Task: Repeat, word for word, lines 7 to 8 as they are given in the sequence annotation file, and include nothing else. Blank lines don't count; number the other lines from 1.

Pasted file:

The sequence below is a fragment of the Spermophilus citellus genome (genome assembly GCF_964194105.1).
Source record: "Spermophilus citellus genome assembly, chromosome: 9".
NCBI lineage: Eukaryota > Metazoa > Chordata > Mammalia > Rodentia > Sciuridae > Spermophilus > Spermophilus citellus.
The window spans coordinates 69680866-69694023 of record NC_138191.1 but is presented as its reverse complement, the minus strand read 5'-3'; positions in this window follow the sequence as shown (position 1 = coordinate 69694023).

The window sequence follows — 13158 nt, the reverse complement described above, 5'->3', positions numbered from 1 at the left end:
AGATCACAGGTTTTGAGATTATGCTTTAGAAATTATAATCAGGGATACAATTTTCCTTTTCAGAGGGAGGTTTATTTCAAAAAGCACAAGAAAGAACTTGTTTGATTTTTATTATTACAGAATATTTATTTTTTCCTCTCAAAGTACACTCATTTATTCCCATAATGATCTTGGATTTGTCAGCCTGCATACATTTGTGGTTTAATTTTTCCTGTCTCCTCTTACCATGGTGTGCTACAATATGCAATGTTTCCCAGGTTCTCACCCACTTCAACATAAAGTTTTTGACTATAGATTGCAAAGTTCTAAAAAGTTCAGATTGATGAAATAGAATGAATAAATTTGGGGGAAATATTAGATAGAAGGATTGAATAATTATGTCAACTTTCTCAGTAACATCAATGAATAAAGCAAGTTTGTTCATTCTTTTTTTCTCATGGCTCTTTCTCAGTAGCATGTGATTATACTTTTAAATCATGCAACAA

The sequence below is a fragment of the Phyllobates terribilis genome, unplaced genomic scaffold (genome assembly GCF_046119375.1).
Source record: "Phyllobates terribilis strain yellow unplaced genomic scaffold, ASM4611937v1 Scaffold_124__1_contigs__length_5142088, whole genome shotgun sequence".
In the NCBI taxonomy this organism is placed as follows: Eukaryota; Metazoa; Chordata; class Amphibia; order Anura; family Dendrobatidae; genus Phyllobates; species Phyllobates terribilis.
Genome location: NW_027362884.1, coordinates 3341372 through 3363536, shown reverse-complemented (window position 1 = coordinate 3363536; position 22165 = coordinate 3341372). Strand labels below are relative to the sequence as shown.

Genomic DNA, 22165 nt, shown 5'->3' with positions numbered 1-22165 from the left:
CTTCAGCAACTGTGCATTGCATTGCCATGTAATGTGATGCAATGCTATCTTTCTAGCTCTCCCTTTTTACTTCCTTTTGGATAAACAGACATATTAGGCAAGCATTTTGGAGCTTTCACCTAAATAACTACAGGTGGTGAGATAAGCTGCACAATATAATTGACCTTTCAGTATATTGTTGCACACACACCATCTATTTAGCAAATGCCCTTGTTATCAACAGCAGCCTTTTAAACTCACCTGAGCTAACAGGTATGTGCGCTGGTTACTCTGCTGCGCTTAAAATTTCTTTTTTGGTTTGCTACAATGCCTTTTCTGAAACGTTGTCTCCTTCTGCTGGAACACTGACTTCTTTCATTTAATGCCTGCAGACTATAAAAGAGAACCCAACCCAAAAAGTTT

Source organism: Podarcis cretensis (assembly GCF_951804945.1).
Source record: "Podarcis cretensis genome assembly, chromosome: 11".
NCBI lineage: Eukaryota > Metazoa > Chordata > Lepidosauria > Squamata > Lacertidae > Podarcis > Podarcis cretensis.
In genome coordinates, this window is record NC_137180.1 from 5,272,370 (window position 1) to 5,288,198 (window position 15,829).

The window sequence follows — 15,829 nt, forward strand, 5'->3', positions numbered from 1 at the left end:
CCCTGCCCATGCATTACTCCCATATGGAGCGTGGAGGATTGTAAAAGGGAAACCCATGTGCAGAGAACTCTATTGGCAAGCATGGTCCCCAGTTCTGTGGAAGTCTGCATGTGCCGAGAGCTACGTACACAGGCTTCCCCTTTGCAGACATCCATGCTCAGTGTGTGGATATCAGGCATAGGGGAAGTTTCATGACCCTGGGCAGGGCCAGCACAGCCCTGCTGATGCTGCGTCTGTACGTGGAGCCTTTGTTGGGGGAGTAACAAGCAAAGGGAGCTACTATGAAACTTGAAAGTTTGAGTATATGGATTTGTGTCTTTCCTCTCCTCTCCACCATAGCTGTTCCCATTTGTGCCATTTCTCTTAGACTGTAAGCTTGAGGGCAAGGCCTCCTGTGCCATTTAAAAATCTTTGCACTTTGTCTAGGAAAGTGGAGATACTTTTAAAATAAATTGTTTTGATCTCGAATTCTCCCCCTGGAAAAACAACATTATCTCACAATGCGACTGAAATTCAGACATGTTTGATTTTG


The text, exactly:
The sequence below is a fragment of the Phyllobates terribilis genome, unplaced genomic scaffold (genome assembly GCF_046119375.1).
Source record: "Phyllobates terribilis strain yellow unplaced genomic scaffold, ASM4611937v1 Scaffold_124__1_contigs__length_5142088, whole genome shotgun sequence".